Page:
Workshop on Advanced programming with the bach library

Organizer: Andrea Agostini (Scola di Musica Elettronica del Conservatorio di Torino, Italy)

The bach package for Max ( is a freely-distributed library ( of more than 200 modules, aimed at easing work in the fields of musical representation, algorithmic and computer-aided composition, as well as generic data manipulation. bach features musical notation editors able to display both traditional and augmented scores, including directives for sound synthesis and DSP processes, completely controllable via a rich GUI or scriptable through Max messages; graphical interfaces for alternative musical representations, (such as clock diagrams and tonnetz); advanced tools for list manipulation; combinatorial and matrix-calculus tools; and, in the latest version, a full-fledged, textual programming language for easing the implementation of algorithms that would be too complex to comfortably program in plain Max.

bach has been under continuous development since 2010; it has won the `Piccialli' prize of the AIMI and the `Prix du Jeune Chercheur' of the AFIM (respectively, the Italian and francophone association for musical informatics); it is taught in various computer music schools around the world, including the IRCAM Cursus of composition and musical informatics; and it is considered as having at least 2000 users.

This hands-on workshop will provide an overview of some advanced programming techniques that can be used effectively with bach. Namely, these include inclusion of explicit functional and imperative traits in bach-based Max patches; textual coding, both as scripts for the bach.roll and bach.score musical notation editors and as actual Turing-complete, functional programs for the new bach.eval object; and, if time allows it, some hints at constraint programming.

Provisional workshop structure

  • bullet blue  Brief introduction to some essential concepts of the bach library, and demonstration of a few examples of problematic processes to be implemented in the typical non-functional data flow style of Max. (30 min.)
  • bullet blue  Adoption of programming traits inspired by functional and imperative languages. (30 min)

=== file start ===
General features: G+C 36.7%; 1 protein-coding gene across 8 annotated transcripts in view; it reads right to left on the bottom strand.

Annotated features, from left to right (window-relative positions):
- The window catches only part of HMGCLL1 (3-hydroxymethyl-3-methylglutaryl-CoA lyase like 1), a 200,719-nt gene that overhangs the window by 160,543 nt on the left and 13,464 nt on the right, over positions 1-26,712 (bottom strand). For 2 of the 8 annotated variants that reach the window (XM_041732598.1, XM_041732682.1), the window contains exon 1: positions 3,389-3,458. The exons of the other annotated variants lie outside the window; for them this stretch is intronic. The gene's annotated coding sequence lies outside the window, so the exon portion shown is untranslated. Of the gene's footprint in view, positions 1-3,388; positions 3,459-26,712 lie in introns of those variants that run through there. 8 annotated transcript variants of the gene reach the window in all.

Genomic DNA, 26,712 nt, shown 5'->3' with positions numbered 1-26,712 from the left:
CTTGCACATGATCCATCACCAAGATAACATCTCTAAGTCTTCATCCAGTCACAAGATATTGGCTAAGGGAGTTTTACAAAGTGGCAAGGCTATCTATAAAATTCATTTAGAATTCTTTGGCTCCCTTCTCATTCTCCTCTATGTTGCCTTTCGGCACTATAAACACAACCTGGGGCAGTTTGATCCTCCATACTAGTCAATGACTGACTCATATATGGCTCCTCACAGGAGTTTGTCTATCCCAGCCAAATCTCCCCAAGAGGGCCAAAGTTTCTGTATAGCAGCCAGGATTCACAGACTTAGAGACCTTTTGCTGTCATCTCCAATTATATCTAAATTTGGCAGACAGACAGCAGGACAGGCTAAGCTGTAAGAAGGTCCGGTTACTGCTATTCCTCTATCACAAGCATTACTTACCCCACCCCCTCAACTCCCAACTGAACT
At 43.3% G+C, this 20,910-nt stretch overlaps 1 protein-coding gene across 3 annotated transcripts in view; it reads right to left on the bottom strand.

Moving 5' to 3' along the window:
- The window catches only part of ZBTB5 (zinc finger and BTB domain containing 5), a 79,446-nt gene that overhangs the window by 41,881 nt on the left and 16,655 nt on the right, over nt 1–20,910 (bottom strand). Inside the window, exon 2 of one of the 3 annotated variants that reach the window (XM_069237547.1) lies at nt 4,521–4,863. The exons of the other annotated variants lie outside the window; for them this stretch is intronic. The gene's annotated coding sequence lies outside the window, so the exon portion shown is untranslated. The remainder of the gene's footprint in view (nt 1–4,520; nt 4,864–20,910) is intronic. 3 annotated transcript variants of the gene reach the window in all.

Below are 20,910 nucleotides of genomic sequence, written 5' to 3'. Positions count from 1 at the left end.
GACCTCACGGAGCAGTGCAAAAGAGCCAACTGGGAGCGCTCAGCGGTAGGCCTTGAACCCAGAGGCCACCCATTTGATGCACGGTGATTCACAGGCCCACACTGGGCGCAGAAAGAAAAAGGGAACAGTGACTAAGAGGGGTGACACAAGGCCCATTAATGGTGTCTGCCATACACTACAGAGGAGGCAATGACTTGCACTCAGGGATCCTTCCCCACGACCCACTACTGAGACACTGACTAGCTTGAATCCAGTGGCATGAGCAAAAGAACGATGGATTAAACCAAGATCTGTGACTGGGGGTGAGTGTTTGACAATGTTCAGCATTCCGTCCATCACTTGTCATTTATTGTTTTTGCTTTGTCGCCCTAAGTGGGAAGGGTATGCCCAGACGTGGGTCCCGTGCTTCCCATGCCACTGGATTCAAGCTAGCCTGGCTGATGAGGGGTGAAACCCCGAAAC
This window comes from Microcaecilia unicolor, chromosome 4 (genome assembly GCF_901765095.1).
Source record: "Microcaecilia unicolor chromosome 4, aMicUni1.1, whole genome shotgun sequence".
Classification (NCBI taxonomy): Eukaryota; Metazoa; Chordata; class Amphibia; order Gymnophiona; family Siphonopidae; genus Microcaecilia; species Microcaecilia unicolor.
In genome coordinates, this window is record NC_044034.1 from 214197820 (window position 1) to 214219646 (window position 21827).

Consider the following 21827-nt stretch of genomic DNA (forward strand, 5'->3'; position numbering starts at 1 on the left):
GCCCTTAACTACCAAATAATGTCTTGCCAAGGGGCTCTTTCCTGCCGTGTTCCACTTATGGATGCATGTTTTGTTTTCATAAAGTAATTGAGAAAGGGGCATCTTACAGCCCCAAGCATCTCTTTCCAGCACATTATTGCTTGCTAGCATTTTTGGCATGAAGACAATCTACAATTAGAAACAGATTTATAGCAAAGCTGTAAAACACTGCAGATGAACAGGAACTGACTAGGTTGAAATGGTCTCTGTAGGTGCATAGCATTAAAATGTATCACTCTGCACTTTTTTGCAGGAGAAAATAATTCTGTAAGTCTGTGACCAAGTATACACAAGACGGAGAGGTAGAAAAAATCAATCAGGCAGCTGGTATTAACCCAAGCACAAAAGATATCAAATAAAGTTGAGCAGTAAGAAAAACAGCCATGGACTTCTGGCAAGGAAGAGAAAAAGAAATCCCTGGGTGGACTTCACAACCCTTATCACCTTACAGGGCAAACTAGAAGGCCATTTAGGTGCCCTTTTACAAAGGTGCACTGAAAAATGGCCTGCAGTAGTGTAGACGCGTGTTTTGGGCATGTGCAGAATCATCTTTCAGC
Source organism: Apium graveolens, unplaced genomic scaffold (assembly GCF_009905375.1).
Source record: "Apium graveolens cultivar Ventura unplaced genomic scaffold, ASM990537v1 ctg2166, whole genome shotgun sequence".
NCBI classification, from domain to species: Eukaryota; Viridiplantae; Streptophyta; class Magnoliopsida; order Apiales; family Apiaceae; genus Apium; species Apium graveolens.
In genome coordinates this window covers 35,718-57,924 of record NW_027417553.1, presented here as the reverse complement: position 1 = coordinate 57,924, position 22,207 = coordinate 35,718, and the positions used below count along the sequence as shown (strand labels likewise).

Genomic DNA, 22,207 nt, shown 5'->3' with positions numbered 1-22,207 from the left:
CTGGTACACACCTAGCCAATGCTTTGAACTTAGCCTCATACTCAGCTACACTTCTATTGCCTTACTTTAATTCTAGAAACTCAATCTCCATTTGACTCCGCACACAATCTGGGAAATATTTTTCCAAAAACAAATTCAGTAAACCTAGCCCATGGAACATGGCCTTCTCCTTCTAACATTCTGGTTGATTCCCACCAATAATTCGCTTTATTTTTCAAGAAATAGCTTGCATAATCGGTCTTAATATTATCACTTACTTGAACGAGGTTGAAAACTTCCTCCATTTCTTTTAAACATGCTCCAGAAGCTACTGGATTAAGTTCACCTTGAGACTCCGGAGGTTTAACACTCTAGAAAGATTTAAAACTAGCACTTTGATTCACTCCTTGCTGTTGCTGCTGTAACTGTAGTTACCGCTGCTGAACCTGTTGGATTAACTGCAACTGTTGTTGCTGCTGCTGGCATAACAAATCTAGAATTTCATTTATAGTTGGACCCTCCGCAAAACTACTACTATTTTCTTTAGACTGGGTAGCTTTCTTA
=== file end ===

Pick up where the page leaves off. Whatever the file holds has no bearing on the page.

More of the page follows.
• bullet blue  Scripting bach's notation editors through textual methods. (30 min)
  • bullet blue  Introduction to bell, a new textual programming language included in the bach distribution and exposed through the bach.eval object. (1 hour)
  • bullet blue  Introduction to constraint programming with bach. (optional: 1 hour; possibly reduced to 30 minutes)
  • bullet blue  Q&A (30 min.)

Technical requirements

Participants to the workshop should:

  • bullet blue  Bring a laptop computer with recent versions of Max, bach and cage installed (bach and cage can be freely downloaded from Max's Package Manager). Headphones may be useful, but are not strictly necessary.
  • bullet blue  Have some experience of Max programming.
  • bullet blue  Possibly, but not mandatorily, have some knowledge of Western musical notation and theory.


Organizer: Andrea Agostini (Scola di Musica Elettronica del Conservatorio di Torino, Italy)

E-mail: andreaagostini (at)

is a composer of both instrumental and electronic music, as well as a computer music researcher. He has studied mostly in Italy and France, and attended the two-year course in composition and musical informatics at IRCAM, Paris. His curiosity for the totality of musical languages brought him to work in the domains of rock and improvisation, and to study non-Western musical practices. His music integrates these influences into a coherent mesh, without renouncing the potential of organization and complexity and the technical achievements that are specific of contemporary music as a genre.

He is one of the developers of the software libraries for computer-aided composition bach: automated composer's helper and cage; he has worked with various artists and musicians as their assistant programmer; he has collaborated with IRCAM as a Composer in Research in 2011 and 2013, and as an artistic research fellow in 2017; he is professor of computer music at the Conservatory of Turin and the Scuola Civica ‘Claudio Abbado' in Milan, and he regularly delivers workshops, presentations and masterclasses about his research and artistic work in the most important European and American institutions.


Date: Friday 18 October (afternoon session)

Capacity: 15 participants

Location: CNRS Campus Joseph Aiguier, 31 chemin Joseph Aiguier, 13009 Marseille